The Rail Needs of the North and the Midlands

20 May, 2020

Government’s intention to develop an integrated rail plan for the North and Midlands is welcome.

This requires strategic planning, not just prioritising projects. The outcome should be a programme of rail network development designed to meet Government objectives. Today, these centre on national economy recovery and decarbonising the transport sector – both must be regarded as urgent.

Planning efforts to date, seeking to tie together HS2 and Northern Powerhouse Rail have been mis-guided. Creating a £80bn mega-project doesn’t address the problems on today’s network and will take at least 20 years to deliver. The Midlands and the North can’t wait that long. And it risks creating an investment gap. In our new report: Meeting Rail Needs in High Speed North we set out how this can be filled by a short and medium term programme of incremental improvements.

Projects developed pre-Covid centre on better connections between cities. Given that the railway is a network with hubs in city centres, that remains valid but it’s only part of what’s needed. There is also a Government aim to level up the economy and that means addressing places left behind – the smaller towns and cities of the North and Midlands – and not just the big cities.

With some adaptations to the longer term high-speed rail plans (including leaving some bits out), and with some fresh thinking, known problems and opportunities can be addressed much earlier than 2040 – and help pave the way for a full realisation of the additional benefits of HS2 Phase 2b and NPR in due course.

The reduction of carbon on a trajectory to the Government’s committed date of 2050 for net zero will necessarily dominate the way transport investment is shaped. An expansion of the capability of the electrified national rail network will be crucial.

Attention must be switched away from the (already very largely electrified) rail network of the South East and its two new inter-connecting rail lines across London (Thameslink and Crossrail). Much greater value in carbon reduction terms will come from addressing rail network short-comings in the Midlands and North (and across the border to Scotland) where rail market shares are low, but where there is massive potential to reduce the need for both short haul flights and longer distance car and HGV journeys.

A new entity – High Speed North – is charged with creating the integrated plan. It is seeking ways to reduce capital costs and increase project benefits. In our new report we have suggested a prioritised programme consisting of:

  1. A major electrification programme In England, the obvious starting points being completion of a 100% electrified trans-Pennine route (via Huddersfield); and the completion of the Midland Main Line electrification
  2. ‘Burning platform’ investments to redress current severe operating constraints. A prime example is creating a ‘superhub’ at Manchester Piccadilly with underground platforms connected to the west by tunnel to handle all of Manchester’s inter-regional services. This can be progressed now, well ahead of HS2 and NPR – and superhubs are also needed for Leeds and for Birmingham where the Midlands Rail Hub (Moor Street) can transform HS2 into an X-shaped network. Better to build these improvements, which carefully staged implementation programmes, now rather than wait to be swamped by added demand form HS2 and NPR later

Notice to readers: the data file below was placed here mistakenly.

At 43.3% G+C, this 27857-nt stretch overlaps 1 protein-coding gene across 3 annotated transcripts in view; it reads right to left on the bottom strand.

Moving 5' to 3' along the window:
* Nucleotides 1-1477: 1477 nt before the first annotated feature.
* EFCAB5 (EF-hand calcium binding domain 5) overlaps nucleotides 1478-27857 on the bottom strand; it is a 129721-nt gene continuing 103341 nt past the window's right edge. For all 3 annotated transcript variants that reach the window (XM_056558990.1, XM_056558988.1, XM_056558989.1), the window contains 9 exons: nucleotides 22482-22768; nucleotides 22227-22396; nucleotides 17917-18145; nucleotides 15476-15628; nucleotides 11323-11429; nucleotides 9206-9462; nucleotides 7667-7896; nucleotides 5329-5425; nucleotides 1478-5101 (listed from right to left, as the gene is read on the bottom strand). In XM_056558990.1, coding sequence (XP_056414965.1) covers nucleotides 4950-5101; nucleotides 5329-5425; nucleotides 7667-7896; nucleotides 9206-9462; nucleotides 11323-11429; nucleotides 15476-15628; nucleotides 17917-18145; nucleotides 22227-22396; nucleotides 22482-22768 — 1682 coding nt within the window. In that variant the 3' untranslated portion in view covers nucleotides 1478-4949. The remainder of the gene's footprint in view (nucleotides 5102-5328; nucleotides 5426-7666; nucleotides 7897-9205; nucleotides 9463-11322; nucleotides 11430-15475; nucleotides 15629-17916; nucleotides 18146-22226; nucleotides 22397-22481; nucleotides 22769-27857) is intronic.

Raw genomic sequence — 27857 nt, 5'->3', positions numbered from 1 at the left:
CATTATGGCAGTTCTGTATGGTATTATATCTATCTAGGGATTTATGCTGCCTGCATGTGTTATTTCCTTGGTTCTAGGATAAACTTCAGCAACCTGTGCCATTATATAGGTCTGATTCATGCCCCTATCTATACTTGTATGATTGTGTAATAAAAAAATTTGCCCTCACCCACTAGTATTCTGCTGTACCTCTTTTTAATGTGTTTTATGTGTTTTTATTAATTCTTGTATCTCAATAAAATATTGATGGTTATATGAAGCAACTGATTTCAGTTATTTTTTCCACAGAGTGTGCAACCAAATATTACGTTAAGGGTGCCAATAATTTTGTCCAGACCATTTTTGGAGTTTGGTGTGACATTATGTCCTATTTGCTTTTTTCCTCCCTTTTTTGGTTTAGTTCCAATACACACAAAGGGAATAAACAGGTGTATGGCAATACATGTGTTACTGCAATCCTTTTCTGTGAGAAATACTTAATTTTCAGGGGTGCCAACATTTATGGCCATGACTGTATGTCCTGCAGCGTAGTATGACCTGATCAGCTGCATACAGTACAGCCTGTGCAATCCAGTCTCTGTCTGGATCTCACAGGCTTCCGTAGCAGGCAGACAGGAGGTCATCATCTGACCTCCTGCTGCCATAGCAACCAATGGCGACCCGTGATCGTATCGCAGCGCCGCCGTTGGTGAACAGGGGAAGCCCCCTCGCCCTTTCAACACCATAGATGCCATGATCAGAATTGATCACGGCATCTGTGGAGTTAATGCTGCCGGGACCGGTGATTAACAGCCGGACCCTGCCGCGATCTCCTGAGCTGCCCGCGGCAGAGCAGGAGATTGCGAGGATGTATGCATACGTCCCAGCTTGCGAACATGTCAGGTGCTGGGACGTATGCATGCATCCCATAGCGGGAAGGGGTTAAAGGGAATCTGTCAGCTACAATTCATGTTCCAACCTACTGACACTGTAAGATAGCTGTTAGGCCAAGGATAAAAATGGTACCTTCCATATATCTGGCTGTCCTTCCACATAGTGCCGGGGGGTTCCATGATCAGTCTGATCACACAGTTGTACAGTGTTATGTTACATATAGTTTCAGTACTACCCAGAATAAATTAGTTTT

3. Two priority intercity connectivity upgrades. Early delivery of two parts of HS2’s ‘eastern limb’ between Sheffield and Leeds and between Birmingham and Nottingham (with a connection to Toton and Mansfield). This addresses the busiest city commuter connection in the North and the key east-west connection in the Midlands
  4. Deliver a 3h10 rail journey time for London-Glasgow/Edinburgh. This requires a line-of-route coordinated investment programme north and south of the Scottish border, benefiting Lancashire, Cumbria, and the Scottish Borders. The main aim is to drive modal switch and make a dramatic impact on carbon reduction. Preston, Carlisle and Glasgow Central stations will each need investment and some new higher-speed cut-offs will be needed
  5. International connectivity. Three schemes:
    (i) The planned western connection into Heathrow airport, with new direct rail connections to the airport from the Midlands (as well as the South West and South Wales)
    (ii) An equivalent arrangement for Manchester where (as it happens) there is also a western airport access scheme. (This is also a ‘burning platform’ issue to tackle rail network congestion in central Manchester – the current Airport railway station is a bottleneck). It will transform access to the airport from Chester and Wales
    (iii) A strategic freight route for a much-expanded railfreight operation through the channel tunnel. This requires a new lower Thames rail tunnel (which can also be used for Essex-Kent passenger rail services) so that railfreight using the channel tunnel can operate directly to/from the Midlands and North avoiding London.
  6. Modal Integration. This is especially important for ‘left behind’ places, has low capital cost implications and can be implemented speedily. It entails creating rail <-> express interurban bus hubs and needs a simple policy shift to permit single fares systems to operate across bus and rail in the way it does today across London.